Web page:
Danny Palmer| Computing
The rapid rise in adoption of cloud technology will lead to a major shortage of IT professionals with the right mix of skills that companies require to architect, deploy, build and manage software in the could, a cloud computing expert has told Computing.
“Cloud has really accelerated in terms of adoption,” Bobby Soni, chief platform and services officer for risk management solutions provider RMS, said in an interview with Computingat Verne Global’s Big Data Iceland conference near Rekjavik.
“Two years ago there was still a fair amount of doubt that IT would go towards the cloud, but the resistance to cloud computing is lowering at a much faster rate than it was two years ago,” he said, adding that the need for cloud experts is rising all over the world.
“The demand for the people that know virtualisation, for people who can architect a platform, for people who can write deployment scripts, for people who can write monitoring and management scripts, for people who can actually deploy software, that demand is going up all across the world,” said Soni.
As a result of this, Soni, who was previously responsible for cloud at IBM, believes there’s going to be a skills shortage when it comes to IT professionals with expert knowledge about cloud, something he believes government and educational establishments should step in to counter.
“I think there’s going to be a fairly large shortage of such skills,” he said. “If you read some of the stats, they talk about a five million people shortage worldwide in the next 10 years in this space. What that suggests is that universities and countries need to start looking at two things.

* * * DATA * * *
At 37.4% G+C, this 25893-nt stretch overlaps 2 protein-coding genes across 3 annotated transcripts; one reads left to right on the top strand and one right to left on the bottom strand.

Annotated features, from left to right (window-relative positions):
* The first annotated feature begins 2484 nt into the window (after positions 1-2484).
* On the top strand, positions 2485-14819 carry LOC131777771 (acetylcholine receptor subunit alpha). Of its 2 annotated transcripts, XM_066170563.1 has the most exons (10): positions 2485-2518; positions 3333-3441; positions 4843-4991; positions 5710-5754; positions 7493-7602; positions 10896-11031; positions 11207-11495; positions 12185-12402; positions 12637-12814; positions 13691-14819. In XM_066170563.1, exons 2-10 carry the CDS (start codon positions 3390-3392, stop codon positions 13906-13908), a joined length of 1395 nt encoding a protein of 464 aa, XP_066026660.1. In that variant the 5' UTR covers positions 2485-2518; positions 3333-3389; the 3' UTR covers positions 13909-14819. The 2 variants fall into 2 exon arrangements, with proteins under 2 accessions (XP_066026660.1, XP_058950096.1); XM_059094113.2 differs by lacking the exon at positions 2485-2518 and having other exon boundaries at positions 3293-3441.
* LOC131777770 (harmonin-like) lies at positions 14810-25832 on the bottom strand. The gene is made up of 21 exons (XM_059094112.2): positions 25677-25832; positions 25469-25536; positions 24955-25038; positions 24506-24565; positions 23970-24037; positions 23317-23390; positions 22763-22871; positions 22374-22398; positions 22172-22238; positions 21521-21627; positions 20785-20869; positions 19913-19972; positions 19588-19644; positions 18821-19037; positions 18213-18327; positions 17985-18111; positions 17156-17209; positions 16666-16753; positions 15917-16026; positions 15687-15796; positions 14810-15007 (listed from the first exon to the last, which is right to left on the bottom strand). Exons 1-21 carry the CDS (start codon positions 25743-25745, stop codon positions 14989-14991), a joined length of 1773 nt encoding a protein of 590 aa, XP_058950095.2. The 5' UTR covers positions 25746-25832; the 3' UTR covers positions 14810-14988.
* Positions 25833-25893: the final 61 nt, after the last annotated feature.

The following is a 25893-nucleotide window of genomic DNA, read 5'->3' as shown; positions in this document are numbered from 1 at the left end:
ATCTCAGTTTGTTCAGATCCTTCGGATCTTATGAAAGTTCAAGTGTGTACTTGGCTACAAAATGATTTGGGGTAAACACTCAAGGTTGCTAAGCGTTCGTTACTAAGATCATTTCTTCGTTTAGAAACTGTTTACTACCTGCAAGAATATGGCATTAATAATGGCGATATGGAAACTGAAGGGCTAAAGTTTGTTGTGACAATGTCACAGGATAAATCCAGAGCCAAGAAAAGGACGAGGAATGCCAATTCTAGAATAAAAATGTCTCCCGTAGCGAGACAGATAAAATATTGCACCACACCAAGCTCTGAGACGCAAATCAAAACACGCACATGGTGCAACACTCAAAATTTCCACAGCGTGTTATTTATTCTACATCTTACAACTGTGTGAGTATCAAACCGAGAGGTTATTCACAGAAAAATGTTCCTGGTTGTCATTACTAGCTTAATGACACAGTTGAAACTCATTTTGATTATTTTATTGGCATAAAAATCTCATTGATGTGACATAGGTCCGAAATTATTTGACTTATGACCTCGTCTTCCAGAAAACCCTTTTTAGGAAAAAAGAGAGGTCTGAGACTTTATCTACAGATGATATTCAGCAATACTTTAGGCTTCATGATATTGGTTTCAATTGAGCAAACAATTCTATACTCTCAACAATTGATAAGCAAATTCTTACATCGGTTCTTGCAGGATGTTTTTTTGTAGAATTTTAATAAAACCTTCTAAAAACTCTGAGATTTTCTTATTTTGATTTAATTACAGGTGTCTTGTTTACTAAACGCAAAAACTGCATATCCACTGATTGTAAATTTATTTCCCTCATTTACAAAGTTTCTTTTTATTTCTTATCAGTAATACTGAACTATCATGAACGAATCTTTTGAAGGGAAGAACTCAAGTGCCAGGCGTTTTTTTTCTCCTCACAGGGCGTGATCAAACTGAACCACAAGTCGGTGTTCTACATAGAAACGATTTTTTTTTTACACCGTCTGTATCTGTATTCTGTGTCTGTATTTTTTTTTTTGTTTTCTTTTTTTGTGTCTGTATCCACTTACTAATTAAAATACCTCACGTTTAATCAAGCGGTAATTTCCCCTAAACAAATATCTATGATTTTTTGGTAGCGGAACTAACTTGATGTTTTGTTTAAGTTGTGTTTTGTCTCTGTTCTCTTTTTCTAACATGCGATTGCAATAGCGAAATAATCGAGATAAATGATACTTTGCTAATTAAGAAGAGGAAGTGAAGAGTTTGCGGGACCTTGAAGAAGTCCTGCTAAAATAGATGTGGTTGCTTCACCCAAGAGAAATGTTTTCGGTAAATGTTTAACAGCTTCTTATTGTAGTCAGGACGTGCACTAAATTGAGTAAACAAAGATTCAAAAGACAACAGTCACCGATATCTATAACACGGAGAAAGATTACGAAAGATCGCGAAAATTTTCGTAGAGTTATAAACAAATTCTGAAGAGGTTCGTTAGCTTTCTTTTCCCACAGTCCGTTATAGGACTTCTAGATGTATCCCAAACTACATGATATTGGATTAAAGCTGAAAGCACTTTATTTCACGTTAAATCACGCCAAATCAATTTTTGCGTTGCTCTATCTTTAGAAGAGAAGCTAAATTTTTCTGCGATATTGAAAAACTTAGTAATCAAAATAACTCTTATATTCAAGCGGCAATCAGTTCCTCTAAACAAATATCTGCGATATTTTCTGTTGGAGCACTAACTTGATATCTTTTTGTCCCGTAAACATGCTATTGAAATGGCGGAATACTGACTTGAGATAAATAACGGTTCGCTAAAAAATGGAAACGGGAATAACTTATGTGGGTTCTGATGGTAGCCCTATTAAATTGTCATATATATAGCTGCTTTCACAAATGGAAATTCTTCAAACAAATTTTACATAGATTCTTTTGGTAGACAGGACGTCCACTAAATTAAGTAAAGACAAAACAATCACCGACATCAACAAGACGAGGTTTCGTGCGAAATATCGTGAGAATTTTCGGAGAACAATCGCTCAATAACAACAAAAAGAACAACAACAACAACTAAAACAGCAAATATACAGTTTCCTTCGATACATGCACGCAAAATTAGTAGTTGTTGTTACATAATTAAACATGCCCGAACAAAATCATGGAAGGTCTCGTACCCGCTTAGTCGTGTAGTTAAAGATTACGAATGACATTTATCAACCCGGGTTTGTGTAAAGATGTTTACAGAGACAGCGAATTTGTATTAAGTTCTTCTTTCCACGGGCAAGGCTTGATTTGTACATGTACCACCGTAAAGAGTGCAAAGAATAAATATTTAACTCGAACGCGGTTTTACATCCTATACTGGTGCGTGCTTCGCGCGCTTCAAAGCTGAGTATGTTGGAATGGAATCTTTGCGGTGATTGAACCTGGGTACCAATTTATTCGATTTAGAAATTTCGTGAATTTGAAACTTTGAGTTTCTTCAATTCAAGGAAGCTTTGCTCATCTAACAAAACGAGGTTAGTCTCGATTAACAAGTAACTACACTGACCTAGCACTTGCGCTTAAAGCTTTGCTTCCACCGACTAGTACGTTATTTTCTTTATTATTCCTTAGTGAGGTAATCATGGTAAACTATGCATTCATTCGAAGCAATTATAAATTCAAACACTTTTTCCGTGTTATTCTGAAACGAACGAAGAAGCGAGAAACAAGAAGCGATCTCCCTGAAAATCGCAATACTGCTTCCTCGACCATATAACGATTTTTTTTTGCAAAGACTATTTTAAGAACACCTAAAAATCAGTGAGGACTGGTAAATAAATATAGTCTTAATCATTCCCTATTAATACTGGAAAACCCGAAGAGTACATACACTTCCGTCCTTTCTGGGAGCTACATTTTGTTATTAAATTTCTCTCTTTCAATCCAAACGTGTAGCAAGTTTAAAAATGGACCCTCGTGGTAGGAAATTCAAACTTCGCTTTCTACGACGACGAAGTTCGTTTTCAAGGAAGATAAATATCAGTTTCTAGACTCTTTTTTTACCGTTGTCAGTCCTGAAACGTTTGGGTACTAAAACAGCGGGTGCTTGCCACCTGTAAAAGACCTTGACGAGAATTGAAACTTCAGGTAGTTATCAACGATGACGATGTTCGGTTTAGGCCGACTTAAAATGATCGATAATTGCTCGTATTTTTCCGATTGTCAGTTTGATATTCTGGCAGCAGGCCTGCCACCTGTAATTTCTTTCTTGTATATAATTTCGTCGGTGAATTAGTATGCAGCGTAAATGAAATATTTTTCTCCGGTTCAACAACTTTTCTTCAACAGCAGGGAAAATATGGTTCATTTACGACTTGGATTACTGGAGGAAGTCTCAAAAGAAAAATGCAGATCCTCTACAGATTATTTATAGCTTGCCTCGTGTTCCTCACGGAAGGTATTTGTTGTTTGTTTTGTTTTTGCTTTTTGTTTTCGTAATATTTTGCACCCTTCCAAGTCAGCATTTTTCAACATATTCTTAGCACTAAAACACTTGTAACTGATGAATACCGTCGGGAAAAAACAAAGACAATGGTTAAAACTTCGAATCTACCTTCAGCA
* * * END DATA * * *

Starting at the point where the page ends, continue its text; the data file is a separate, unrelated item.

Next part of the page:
“First, they need to create courses or education material and paths for these types of skill specialisations, including vocational courses to establish them at a faster rate,” said Soni, who added that current IT professionals will also need to adapt their skillsets.
“Also, reskilling needs to happen where traditional IT people can be reskilled in these technologies and I do believe that’s going to be necessary for any country or region to stay competitive,” he said.
Demand for those with the ability to build and maintain cloud technology is particularly important because almost every new start-up company will have its infrastructure based in the cloud, Soni suggested.
“It’s ramping at a faster rate. It’s not a revolution by any means – it’s an evolution. But the take-up rate is ramping up. For example, in Silicon Valley, every single company that will be formed today, any company that is created, will be 90 to 100 per cent cloud-based. Guaranteed,” he said.
He continued: “Five years ago, that was not the case, so if you follow that train of thought, that’s a really accelerating demand… Anybody who’s an expert in cloud is very much in demand.”